Mortgage Bankers Struggling to Keep Their Expenses Down

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WE’RE HEARING independent mortgage bankers need to do more to cut expenses to keep profits from sliding any further.

“Obviously production declined significantly and margins compressed, but what really jumped off the page is people didn’t have great control over their expenses,” says Trevor Reinhart, manager of advisory services at Richey May, a company that recently released third quarter mortgage banking data.

Net income declined 60 basis points on a consecutive quarter basis as overall production fell about 12%, Richey May data show. This left independent mortgage bankers overall with a net income near zero on average, according to Reinhart.

The exception is the retail channel, where third quarter net profitability was up 32 basis points compared to the second quarter. Home loan originators with strong builder affiliations or referrals boosted this group’s profitability, he says.

Builder connections have helped these companies offset a 42% drop in refinancing with home purchase originations. “A lot of folks who were very refi-driven felt like it was like a spigot that got shut off,” says Alice Alvey, senior vice president of mortgage services provider Indecomm/Mortgage U.

Business lines that tend to be natural hedges in a cyclical shift to higher rates such as purchase gains and servicing gains did help some players, says Reinhart. Mortgage servicing rights increased seven basis points in value during the third quarter, and some players sold MSRs to offset production declines, he says.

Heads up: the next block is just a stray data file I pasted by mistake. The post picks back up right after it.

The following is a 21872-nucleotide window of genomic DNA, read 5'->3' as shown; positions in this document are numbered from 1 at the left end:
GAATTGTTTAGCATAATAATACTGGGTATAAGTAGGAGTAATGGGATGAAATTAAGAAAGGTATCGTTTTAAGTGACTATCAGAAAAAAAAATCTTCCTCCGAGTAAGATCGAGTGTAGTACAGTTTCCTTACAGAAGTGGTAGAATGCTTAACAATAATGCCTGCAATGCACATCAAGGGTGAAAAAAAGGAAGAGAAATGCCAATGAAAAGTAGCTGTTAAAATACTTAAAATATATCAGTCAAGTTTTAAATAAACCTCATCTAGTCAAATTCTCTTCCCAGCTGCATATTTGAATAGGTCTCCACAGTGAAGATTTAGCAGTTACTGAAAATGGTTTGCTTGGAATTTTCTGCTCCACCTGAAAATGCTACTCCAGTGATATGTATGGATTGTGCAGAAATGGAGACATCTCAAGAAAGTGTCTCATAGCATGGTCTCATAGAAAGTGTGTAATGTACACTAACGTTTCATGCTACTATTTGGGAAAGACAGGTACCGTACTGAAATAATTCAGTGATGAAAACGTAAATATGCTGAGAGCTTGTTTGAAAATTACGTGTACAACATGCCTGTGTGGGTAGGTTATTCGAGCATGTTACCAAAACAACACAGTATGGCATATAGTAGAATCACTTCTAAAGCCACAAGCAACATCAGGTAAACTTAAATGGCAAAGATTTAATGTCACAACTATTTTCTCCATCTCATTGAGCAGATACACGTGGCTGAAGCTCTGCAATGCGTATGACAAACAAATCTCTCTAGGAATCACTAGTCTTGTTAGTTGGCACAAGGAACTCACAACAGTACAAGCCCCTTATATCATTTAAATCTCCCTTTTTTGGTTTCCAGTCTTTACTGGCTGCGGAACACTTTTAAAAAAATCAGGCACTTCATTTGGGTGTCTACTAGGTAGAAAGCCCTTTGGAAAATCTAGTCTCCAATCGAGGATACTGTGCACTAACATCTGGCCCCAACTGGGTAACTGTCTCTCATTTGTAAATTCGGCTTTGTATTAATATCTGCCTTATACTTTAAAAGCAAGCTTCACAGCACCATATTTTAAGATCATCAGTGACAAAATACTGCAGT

Inordinate expenses outweigh these gains.

“With the regulation there’s definitely an increase in the compliance, so that kind of line item is significantly higher than in the past,” Reinhart says.

“There are whole areas of expenses that were not there before,” says Brian Koss, EVP at Mortgage Network, an East Coast-based purchase-focused retail mortgage banker. “You’ve added so many levels of double- and triple-checks, and your IT costs are through the roof.”

Information technology upgrades can help reduce some processing and other operational costs but offsetting the reductions are increased costs in other areas like legal expenditures, he says.

The lack of third-quarter profits in mortgage banking mean there will be more layoffs going forward, most likely in refi-heavy shops, Reinhart says.

Purchase-focused, retail shops can maintain revenue, but even at these players controlling expenses is a struggle, Koss says. The three-point cap on points and fees needed for loans to meet the pending qualified mortgage rule’s criteria and receive its legal protections could add to this concern going forward, particularly when it comes to lower-balance loans, he says.

Bonnie Sinnock is managing editor of National Mortgage News and editor of Origination News. She has been covering the mortgage industry since 1995.

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